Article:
This 238-item digital collection of World War II-era correspondence, dating between 1943 and 1945, focuses on Captain O.C. McDavid’s tour of duty in the Pacific Theatre of war. These letters consist of his letters to family members and their letters to him. Many of his letters home are illustrated with cartoons and drawings, thus providing visual interest to Captain McDavid’s descriptions of army life.
As with much wartime correspondence, censorship of operations and engagements with Axis forces allow only scant details for those interested in the minutiae of South Pacific strategy. Instead, what emerges in these letters has to do with McDavid’s observations of foreign cultures and how they relate to the struggle for the South Pacific.
After the bombing of Pearl Harbor, McDavid was sent to the South Pacific. During his Army service he was stationed in New Guinea, the Gilbert Islands, a chain of sixteen atolls and coral islands in the South Pacific, and in the Philippines. In New Guinea, Captain McDavid was placed in charge of establishing village governments with local populations and building infrastructure to support sanitation, security, and healthcare, and his duties were similar in his other postings. The locations where Captain McDavid saw service figured directly in the Allied advance to take territory occupied by the Japanese and to gain staging areas for U.S. forces to move forward.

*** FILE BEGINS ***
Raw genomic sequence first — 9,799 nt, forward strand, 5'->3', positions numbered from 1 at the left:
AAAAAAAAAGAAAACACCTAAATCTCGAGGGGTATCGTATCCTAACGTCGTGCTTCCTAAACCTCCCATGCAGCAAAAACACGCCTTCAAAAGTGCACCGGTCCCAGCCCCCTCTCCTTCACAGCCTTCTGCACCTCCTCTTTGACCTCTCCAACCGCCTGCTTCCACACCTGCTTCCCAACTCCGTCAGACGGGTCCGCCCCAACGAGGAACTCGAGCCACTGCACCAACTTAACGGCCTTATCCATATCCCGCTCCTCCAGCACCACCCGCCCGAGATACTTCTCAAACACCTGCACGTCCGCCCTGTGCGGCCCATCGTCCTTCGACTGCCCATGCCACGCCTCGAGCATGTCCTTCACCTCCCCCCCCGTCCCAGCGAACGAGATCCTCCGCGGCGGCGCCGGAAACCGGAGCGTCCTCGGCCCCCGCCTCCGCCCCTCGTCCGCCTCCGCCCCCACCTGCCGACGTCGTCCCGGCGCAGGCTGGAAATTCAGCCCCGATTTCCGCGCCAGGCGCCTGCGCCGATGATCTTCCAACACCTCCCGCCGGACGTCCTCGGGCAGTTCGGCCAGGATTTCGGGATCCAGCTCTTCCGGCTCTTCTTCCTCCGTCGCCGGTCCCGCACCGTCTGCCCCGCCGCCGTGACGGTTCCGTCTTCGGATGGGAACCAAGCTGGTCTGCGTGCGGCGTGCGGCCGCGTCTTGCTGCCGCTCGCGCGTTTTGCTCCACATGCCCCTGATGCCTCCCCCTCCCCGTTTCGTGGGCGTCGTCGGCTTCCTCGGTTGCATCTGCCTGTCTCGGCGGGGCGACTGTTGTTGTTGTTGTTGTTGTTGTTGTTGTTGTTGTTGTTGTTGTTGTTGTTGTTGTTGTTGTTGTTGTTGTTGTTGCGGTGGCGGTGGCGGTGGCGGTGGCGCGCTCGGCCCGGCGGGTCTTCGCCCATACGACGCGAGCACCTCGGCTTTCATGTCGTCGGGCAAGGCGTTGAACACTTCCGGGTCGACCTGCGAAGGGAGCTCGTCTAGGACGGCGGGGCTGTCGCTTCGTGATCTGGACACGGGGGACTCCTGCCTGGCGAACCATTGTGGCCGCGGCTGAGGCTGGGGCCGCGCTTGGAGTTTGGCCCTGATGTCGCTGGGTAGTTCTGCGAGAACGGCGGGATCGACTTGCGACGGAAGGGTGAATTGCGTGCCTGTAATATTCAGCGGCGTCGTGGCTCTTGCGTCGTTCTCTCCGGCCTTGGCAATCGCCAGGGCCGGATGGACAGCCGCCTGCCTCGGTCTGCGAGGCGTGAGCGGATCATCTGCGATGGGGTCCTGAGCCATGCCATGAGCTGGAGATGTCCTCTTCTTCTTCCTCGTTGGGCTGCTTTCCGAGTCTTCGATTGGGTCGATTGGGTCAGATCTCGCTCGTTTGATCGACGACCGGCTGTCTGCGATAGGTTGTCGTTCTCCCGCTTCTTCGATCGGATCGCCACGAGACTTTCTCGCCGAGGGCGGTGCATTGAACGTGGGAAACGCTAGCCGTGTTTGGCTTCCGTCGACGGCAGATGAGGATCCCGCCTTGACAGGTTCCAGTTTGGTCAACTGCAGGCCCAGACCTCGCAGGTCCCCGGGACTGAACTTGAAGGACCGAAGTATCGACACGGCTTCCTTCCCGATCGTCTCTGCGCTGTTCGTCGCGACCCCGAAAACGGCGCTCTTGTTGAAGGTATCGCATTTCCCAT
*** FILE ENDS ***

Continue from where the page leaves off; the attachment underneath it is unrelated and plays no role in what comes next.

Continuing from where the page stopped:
O.C. McDavid, born in Ruth, Mississippi in 1911, began what would become a newspaper career during his high school years by sweeping floors in the print shop at his hometown’s Enterprise Journal. His responsibilities grew to include running the print shop as well as writing, which resulted in attending high school part-time in order to pursue his newspaper career full time. He became the city editor and political reporter at the Jackson, Mississippi Daily News. McDavid joined the National Guard and received his federal induction prior to America’s entry into the war. Following earlier camp deployments, he was sent, in August 1943, with the 31st “Dixie” Infantry Division, for training at Fort Pickett, Virginia. The 31st was composed of Guard soldiers from Louisiana, Mississippi, Alabama and Florida. Earlier, McDavid had been tapped by his commanding general to edit a weekly camp newspaper, The Dixie, which bore the name of his infantry division. The 31st left Fort Pickett in March 1944. Sailing out of Newport (now Newport News), Virginia, the division arrived in New Guinea in late April.
Following the war, McDavid returned to the newspaper business, becoming managing editor, then managing editor emeritus of the Jackson Daily News. Upon retirement in 1981, he devoted his time to painting and metal sculpture. McDavid earned the George Ohr Public Service Award, which honors Mississippians who have supported crafts as art. He died on March 12, 1998, in Jackson, Mississippi. The following year, the Mississippi Press Association established an annual student journalism conference in his name.